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Should I give up?

  1. Dec 15, 2008 #1
    I thought it was my dream to be a mathematician. I got accepted to a very good school with a brilliant math department. But after the first semester it seems like the assignments were too much for me to handle. I had two grad classes Analysis and Algebra. I did well with Analysis and kept up on my assignments, but the Algebra one was just too fast paced and by the end I couldn't even understand the questions on the homework assignments.

    Anyway this semester is drawing to a close and I am very discouraged with my performance. I think having a wife, A full time job and taking two classes was way too much, but I am not even sure that I could handle one. I don't want to waste my money nor the professor's time if I don't have what it takes.

    This is very sad indeed since I think about math all the time and love it so. There is just no time in my life to treat it properly.

    Thanks for listening.
  2. jcsd
  3. Dec 15, 2008 #2


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    there are three rules in getting what you want in life:
    1) never give up.
    2) never give up
    3) never give up

    if you were accepted, then you DO have what it takes to succeed there.

    go talk to some helpful person in the department, about how you feel.

    probably you are just suffering first year adjustment.

    grad school is VERY demanding, but it can be done, and afterwards you have access to the life you dreamed about.

    or maybe you may wind up in a different program, with less intense demands. but you can still realize your dream, if you want it and your married life can stand it.
  4. Dec 16, 2008 #3
    There are more than three rules, here are some more:

    4) Pursue a better, or a least another, dream.


    5) Want what you get (Epictetus)


    6) Read stoic philosophy, at least until you get to 5). It's more interesting than algebra, at least for me (even though I got 'A's in algebra).
  5. Dec 16, 2008 #4
    In your case, it may be better to study math subjects like algebra yourself using college notes or books. You can then take as much time as you need to master the subject.
  6. Dec 16, 2008 #5
    Maybe you should just take different classes? Sounds like your 2 classes, Analysis and Algebra, were taken for quals? Were you hoping to do research in either of those areas? If not, take a class in Topology or PDE or Dyn. Syst. or ... by the sound of it you did just fine in your Analysis class and it seems like that would carry you further in those classes than Algebra would. I remember "getting" Algebra until Ring Theory and then it all went ... (though we did rush a lot of it).
  7. Dec 16, 2008 #6
    You can absolutely do it if you want to. You may take more time than the average student, or you may not be able to work full time the whole way through the program; this can be a difficult matter for someone with family responsibilities. But hard work and persistence matter more than just about anything.

    On the other hand, if you do decide to do something else, you can also be successful and happy. I am personally convinced that our creator endows each of us with abilities and interests (plural) with which to make a living, achieve personal satisfaction, and contribute to our communities.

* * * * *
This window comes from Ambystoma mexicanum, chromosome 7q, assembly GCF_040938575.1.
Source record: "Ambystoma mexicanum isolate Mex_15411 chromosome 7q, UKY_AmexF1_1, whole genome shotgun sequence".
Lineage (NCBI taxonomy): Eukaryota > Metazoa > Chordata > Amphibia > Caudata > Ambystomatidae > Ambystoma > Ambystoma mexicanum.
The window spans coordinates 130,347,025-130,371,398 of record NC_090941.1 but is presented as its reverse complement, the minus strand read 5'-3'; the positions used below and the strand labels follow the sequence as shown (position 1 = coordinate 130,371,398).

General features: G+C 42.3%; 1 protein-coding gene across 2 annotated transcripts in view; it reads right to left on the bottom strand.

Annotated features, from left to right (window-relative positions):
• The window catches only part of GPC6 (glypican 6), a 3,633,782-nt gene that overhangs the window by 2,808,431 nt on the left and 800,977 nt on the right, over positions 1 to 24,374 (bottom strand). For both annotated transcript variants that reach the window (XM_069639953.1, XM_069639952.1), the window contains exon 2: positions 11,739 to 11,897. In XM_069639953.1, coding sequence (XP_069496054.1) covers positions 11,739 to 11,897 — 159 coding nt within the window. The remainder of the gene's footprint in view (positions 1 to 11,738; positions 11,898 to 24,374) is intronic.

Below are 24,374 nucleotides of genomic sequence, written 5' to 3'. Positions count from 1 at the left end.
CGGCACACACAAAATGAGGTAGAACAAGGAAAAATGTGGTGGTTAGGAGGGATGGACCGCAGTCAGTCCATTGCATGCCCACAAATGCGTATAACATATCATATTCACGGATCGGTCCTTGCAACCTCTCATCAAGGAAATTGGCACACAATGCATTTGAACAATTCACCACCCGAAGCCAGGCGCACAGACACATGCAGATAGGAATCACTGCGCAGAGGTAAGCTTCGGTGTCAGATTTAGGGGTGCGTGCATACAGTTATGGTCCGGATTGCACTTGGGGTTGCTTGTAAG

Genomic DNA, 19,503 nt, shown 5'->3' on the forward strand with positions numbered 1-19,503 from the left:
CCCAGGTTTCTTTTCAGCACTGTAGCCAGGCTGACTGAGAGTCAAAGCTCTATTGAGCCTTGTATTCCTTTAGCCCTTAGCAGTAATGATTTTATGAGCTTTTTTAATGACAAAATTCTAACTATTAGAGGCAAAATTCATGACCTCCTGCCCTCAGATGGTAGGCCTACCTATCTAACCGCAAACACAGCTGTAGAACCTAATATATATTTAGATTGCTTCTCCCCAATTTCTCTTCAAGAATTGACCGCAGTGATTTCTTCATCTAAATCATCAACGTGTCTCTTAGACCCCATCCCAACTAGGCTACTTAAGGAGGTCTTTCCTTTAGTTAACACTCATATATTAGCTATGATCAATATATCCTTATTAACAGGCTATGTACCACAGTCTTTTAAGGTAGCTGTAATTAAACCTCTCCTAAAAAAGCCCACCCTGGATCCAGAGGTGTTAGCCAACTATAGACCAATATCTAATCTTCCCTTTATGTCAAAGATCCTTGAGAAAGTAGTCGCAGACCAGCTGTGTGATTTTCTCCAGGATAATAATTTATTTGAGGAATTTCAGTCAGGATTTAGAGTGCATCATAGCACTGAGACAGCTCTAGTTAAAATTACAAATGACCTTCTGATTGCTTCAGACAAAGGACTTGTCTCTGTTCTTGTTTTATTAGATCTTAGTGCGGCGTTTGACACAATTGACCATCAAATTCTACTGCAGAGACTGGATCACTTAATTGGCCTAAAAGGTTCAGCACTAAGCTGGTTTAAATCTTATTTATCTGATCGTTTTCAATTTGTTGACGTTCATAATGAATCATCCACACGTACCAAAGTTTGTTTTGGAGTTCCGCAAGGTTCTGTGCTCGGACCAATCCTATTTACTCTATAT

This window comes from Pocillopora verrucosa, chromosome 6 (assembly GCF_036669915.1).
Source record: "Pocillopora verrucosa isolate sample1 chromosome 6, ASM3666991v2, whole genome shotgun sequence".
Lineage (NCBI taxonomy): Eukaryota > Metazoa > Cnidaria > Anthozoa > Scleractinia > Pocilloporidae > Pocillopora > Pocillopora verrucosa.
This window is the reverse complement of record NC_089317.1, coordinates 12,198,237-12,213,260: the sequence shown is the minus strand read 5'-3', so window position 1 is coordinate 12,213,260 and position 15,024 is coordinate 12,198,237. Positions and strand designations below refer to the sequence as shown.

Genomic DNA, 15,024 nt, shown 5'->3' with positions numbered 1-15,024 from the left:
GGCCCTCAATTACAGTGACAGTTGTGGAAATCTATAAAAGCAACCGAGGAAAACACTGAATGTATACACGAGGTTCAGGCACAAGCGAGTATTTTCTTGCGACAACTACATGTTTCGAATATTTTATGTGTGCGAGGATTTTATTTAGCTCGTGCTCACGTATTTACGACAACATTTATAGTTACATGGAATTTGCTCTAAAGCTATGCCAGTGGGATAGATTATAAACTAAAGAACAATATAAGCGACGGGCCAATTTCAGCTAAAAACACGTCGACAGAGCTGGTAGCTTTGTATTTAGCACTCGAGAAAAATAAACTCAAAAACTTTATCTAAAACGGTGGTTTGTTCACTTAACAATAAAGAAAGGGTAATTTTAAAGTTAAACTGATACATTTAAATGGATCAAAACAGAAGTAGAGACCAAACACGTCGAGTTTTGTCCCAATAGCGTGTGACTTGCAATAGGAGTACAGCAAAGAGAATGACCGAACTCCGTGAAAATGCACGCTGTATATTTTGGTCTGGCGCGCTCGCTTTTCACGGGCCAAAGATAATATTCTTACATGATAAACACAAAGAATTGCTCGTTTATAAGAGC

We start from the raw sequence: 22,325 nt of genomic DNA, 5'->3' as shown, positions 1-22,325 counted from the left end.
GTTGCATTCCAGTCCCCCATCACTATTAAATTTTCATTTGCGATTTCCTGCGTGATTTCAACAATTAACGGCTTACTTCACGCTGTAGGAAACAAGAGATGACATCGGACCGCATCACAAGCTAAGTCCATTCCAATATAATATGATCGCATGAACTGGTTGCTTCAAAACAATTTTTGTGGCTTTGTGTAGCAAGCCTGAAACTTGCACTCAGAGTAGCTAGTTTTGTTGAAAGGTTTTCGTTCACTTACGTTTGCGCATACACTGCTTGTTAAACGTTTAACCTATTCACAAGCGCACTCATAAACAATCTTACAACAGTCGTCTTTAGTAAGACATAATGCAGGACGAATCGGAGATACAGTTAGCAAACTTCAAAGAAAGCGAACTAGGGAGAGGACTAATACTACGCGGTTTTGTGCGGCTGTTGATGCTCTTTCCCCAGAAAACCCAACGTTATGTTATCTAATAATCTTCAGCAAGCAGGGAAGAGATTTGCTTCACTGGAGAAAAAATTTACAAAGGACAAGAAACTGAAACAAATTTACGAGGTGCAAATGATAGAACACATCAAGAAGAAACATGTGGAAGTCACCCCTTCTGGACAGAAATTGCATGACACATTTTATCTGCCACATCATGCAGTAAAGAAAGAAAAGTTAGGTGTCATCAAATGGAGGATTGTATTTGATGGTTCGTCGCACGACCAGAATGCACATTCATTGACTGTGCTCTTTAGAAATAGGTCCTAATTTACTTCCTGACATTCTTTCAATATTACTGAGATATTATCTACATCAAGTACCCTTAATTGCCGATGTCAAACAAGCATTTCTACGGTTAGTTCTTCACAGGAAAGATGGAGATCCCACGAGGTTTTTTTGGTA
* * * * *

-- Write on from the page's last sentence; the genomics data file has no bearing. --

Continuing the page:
So it's up to you. Be confident in yourself, give yourself enough chance to achieve the goal you have set, but even if you decide the program is not right for you, there will still be many paths you can take.
  8. Dec 16, 2008 #7
    It is funny but stubborn people get what they want after a period of time.
    Like Thomas Edison who tried 1000 times for inventing electricity bulb. All of us would look him as a fool trying this much , but he succeeded and we all use bulbs in our houses.
    Success needs passion and enormous endeavour , trust in yourself and you will not have a chance to fail !
  9. Dec 16, 2008 #8
    he didnt invent the light bulb, he perfected it. and i dont think it took 1000 tries. persistance can only get you so far.
  10. Dec 16, 2008 #9
    Yes but misquoting facts will get you everywhere!
  11. Dec 16, 2008 #10


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    This is a little off-topic, but strangely I couldn't find anything online which either disproves or proves that Edison tried 1000 times before he succeeded. Even Snopes.com doesn't have it.
  12. Dec 16, 2008 #11


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    so epictetus started the theme that led to "if you can't be with the one you love, love the one you're with".

    (i also seem to remember that epictetus was a slave, which likely influenced his attitude.)
  13. Dec 16, 2008 #12
    This is a loser-miNded point of view. You can always love what you cannot have.
  14. Dec 18, 2008 #13
    Thanks all for your reply's.

    I do find that I take longer than average. When I took the GRE's I didn't get through all 66 questions but of the questions I did do I only got one wrong. I am sure that if i had more time I could have gotten a higher mark. But it ended up being good enough to get me into a good school.

    I find this on the homework sets as well. My main problem is that I physically can not move on to the next question if I can't answer one. I can't stop my brain from thinking about it enough to focus on the next question.

    I really enjoy number theory. So yea maybe I need to focus on something else. My program does require me to pass an Analysis and Algebra qualifying exam though (and then 2 optional ones, 1 speciality one)

    @Count Iblis
    Absolutely it might. I have Artin's and Lang's algebra book, which one would you recommend to start with?

    Thanks again all
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